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Bears are amazing mammals. They are massive, and powerful, and have inspired humanity since the dawn of time. We study their behavior and immortalize these animals in coats of arms, mascots, art, and tales.
But bears have a few mysteries left and one question that remains is why these creatures often make a gesture with their front paws that appear similar to hand waving. So, are they greeting you, or is something else going on?
This article covers a brief look at bears and their nature, and we also explain why they “wave.” Ready? Read on!
A Short History of Bears
The evolution of bears started a very long time ago. Bears are so ancient that their family goes back to 30 million years ago! Their ancestors were scientifically known as Miacids or Miacidae.
The scientific name for bears today is Ursidae. It comes from the Latin word Ursus/Ursa, meaning he-bear/she-bear. The word ‘bear’ actually comes from an old English word Bera. And, in the German language, it belongs to a group of names that are used to describe a bear.
The word ‘bear’ is also related to a Pro-Indo-European word, which means brown, so the word can also be related to the texture of the fur of this giant floof!
Why Do Bears Wave?
Bears are one of the most intelligent animals in the animal kingdom. When people hear the rumor that bears “wave” they wonder what’s going on and whether it’s an instinctive behavior of all bears.
Some people believe that the primary reason behind the waving is that bears have a sort of understanding of humans. This fanciful theory states that bears know people like it when animals respond with human gestures. The truth is probably a little different.
Bears learn quickly and some grasp that waving is rewarded by humans. They don’t have a clue that waving is a human gesture, they merely link it to the snacks that impressed humans give them when they flap a paw.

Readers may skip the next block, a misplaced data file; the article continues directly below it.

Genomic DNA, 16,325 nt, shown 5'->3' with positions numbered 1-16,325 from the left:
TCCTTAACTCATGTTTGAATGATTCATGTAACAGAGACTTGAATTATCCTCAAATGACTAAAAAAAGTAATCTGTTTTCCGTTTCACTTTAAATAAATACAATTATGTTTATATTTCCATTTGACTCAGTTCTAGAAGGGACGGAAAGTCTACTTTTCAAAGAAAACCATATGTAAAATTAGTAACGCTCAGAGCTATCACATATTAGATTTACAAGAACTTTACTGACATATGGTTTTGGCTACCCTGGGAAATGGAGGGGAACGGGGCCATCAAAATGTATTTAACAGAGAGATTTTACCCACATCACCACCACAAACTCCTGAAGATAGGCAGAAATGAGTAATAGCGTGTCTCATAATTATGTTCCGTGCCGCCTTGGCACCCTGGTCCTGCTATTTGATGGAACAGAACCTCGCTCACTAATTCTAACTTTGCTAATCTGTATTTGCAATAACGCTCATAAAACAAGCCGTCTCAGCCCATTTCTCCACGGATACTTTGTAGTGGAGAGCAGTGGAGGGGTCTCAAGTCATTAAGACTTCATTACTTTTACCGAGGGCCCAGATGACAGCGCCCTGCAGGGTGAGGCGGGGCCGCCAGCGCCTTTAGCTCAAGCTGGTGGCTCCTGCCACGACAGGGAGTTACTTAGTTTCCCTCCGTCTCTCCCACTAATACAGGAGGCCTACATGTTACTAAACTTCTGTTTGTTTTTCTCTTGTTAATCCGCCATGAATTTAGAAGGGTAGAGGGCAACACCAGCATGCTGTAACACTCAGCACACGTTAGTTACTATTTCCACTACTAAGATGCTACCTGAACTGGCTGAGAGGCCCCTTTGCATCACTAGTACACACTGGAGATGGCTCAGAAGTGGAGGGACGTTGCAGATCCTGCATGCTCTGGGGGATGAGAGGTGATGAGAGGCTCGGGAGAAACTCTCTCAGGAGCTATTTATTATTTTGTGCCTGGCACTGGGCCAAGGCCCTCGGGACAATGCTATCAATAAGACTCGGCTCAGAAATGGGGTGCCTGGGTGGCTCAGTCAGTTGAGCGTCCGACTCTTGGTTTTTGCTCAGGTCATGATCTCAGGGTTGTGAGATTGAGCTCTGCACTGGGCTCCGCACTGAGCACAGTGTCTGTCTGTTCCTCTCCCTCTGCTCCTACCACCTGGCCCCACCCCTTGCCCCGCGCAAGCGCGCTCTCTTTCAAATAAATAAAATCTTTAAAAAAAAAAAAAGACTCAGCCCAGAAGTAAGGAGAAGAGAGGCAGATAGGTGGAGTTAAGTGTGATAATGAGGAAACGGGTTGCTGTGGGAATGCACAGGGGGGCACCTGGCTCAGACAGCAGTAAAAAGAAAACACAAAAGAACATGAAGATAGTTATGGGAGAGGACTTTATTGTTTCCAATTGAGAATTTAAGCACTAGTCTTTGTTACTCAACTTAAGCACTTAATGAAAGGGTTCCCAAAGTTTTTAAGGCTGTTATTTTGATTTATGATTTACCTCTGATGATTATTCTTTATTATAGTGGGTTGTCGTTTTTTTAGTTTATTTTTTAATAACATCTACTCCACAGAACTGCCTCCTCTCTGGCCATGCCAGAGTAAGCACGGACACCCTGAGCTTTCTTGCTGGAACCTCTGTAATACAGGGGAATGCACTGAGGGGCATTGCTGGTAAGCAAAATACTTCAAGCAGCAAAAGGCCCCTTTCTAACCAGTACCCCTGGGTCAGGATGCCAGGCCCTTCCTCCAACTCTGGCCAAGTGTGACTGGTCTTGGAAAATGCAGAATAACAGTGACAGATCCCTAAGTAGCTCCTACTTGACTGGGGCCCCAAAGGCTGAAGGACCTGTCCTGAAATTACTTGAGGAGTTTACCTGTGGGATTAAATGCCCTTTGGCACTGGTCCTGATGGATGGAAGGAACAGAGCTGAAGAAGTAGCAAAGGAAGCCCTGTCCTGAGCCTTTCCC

After proper research, three reasons were isolated as the most likely explanation for waving bears.
Reason 1: Getting Food
Bears need a lot of food to survive and build themselves up for hibernation. Over many years, bears have observed humankind and learned different ways to ask for food from us. These sneaky mammals have understood that we love it when an animal imitates human gestures and waving is a popular choice!
So, typically to gain food, these giants imitate the human wave and successfully get food! They know that if they wave, humans will appreciate it and thus, give them something tasty.
Reason 2: Dominance
Bears are strong animals. It is typical of them to show dominance. Their size usually determines their strength. However, to show a sense of superiority, you will find them standing tall and waving. Therefore, most of the time, they use the ‘wave’ gesture as a way of asserting their dominance over a person or another bear.
To be more specific, if you find cubs around bears and you see them waving, this is most certainly the reason behind it. It’s to warn other animals and humans that they are approaching too close to the bear’s young.
Reason 3: Protection
Bears can be protective over their cubs, and territory, or when they defend a carcass of an animal that they deem as their own food source. When they notice another bear or person, they will usually display aggressive behavior which might include standing upright and waving. Such a bear is not to be trifled with, especially animals that are defending food near hibernation time – they are known to be super aggressive when challenged for their food.
Have you ever wondered how these giants survive in extreme situations? Which survival hacks keep them alive?
Bears basically use the technique of hibernation (except for our cute giant panda). Hibernation is basically a state of maximum inactivity and many species rely on this remarkable ability to help them survive freezing temperatures during winters when food is scarce. During the warmer months, bears gorge to build up layers of fat and this also helps to see them through their period of winter hibernation.
Different Bear Species
Here are some of the most popular bear species you are likely to see in documentaries, wildlife reserves, and zoos.
Asiatic Black Bears
These bears are also known as moon bears or white-chested bears. They are typically found in Asia and are of medium size.
They are also known as grizzly bears and their territory covers a large swath of North America. Furthermore, they are very large bears and are just second in size to the polar bear. They are also found in Eurasia and North America.
North American Black Bears
These bears are the smallest bear species in America and are luckily still present in large numbers. They are listed as the least concerned species by the list of IUCN (International Union of Conservation of Nature).
This bear is the largest among its family members and is usually found in the Arctic region. Unfortunately, because of climate change, this poor thing has lost a lot of its natural habitat. It is now classified as a vulnerable species.